(Reuters) – Syrah Resources Ltd said on Thursday it had signed a four-year deal to supply graphite anode materials to electric carmaker Tesla from its plant in the U.S. state of Louisiana, sending the Australian company’s shares soaring 32%.
The deal with Tesla, the world’s most valuable automaker, comes at a time when carmakers globally are racing to secure supplies of components used in making electric vehicles.
Tesla will buy the majority of graphite output expected from the proposed expansion of capacity at the Syrah facility in Vidalia, with an option to purchase more.
Graphite is used in the lithium-ion batteries that power electric vehicles. Around 70% of all graphite comes from China, and there are few viable alternatives for batteries.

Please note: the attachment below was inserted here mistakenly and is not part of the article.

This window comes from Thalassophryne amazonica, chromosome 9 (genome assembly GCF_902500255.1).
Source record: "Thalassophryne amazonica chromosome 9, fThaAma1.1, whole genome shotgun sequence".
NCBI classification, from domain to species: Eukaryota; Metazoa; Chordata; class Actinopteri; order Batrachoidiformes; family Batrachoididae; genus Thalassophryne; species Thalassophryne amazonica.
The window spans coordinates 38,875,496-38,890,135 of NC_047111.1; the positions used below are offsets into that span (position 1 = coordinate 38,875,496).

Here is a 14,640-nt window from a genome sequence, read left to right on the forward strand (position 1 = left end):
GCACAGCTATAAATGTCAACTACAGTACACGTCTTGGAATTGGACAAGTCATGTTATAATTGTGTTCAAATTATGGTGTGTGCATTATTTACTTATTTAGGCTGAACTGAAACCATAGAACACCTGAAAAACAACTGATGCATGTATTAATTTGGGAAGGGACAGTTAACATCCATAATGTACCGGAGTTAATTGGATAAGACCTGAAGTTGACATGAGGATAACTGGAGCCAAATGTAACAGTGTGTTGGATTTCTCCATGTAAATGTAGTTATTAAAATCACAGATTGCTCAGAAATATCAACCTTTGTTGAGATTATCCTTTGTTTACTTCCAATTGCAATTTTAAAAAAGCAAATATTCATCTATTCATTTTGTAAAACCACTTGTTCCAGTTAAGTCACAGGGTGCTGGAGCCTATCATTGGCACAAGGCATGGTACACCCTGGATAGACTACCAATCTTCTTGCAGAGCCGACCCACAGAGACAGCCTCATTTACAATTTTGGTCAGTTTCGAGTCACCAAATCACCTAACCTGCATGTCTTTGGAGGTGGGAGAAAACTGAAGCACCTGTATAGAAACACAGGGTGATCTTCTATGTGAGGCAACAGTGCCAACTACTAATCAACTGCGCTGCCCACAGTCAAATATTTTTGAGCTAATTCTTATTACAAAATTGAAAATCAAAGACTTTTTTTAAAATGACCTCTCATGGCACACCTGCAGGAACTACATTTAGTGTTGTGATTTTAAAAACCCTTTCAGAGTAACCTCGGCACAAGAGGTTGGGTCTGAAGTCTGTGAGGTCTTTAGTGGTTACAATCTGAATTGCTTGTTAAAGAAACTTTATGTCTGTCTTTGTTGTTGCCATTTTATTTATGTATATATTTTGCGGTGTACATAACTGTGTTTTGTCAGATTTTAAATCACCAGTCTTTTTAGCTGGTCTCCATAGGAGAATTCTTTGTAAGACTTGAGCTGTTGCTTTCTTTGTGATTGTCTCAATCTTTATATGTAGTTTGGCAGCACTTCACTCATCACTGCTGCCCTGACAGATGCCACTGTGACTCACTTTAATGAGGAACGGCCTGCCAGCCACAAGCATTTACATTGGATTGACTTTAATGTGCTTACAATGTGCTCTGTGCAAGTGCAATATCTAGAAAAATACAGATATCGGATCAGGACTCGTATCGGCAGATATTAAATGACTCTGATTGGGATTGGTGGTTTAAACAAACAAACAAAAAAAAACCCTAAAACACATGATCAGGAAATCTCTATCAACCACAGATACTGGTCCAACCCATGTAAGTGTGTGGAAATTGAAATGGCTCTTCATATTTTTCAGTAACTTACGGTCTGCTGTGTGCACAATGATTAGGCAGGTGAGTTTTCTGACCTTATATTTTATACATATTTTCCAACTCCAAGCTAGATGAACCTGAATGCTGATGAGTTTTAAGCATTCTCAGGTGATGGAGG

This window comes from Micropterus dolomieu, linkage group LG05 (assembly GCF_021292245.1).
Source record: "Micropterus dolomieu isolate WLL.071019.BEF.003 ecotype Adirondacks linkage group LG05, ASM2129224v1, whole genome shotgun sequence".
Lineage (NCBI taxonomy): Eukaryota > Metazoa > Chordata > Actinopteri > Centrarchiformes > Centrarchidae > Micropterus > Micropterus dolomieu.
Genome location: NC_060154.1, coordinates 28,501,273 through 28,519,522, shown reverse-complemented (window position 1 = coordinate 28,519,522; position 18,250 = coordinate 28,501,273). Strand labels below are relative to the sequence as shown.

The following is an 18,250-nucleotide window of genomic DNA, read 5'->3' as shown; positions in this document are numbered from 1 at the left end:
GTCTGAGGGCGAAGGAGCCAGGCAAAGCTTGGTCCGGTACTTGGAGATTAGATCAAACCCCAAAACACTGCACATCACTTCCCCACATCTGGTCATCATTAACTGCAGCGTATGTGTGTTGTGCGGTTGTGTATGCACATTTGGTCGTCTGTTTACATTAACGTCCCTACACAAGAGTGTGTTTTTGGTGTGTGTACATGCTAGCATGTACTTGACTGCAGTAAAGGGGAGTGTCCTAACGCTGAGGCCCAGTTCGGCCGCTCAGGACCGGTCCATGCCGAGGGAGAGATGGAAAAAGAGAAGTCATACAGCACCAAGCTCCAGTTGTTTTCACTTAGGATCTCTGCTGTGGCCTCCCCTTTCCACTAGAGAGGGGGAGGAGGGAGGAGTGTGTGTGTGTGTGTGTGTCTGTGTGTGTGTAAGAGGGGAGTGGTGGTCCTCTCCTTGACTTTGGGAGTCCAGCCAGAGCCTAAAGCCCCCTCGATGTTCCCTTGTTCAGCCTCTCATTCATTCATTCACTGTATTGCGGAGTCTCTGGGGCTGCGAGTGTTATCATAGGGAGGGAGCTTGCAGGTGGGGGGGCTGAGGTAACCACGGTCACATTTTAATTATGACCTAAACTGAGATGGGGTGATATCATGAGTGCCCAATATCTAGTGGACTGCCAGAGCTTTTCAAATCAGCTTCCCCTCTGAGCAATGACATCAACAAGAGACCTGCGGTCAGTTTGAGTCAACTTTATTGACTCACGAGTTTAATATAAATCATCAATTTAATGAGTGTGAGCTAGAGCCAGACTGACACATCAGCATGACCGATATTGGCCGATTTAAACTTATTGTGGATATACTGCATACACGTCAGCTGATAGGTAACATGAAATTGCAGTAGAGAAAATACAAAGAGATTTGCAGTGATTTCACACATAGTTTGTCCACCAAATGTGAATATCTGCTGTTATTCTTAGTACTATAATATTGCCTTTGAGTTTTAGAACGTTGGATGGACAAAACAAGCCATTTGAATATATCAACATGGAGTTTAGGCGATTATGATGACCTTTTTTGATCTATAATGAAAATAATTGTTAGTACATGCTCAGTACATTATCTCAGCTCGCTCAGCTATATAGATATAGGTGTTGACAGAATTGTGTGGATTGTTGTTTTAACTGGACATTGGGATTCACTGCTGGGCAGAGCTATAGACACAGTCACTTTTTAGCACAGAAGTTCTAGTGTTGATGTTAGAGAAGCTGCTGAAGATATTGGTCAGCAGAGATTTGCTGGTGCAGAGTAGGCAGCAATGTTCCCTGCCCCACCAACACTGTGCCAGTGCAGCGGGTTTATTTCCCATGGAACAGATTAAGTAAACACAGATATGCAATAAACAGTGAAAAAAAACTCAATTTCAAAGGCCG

Tesla recently said no company in the United States was capable of producing graphite to the required specifications and capacity needed for its production.
Syrah said on Thursday the deal provides “a compelling foundation to proceed with the initial expansion of Vidalia’s production capacity.” The company is set to make a final investment decision for the project in January.
It also said it was advancing talks with other target customers to secure additional long-term purchase commitments for Vidalia.
The company’s shares were trading near a three-year high of A$1.75.
(Reporting by Harish Sridharan in Bengaluru; Editing by Aditya Soni)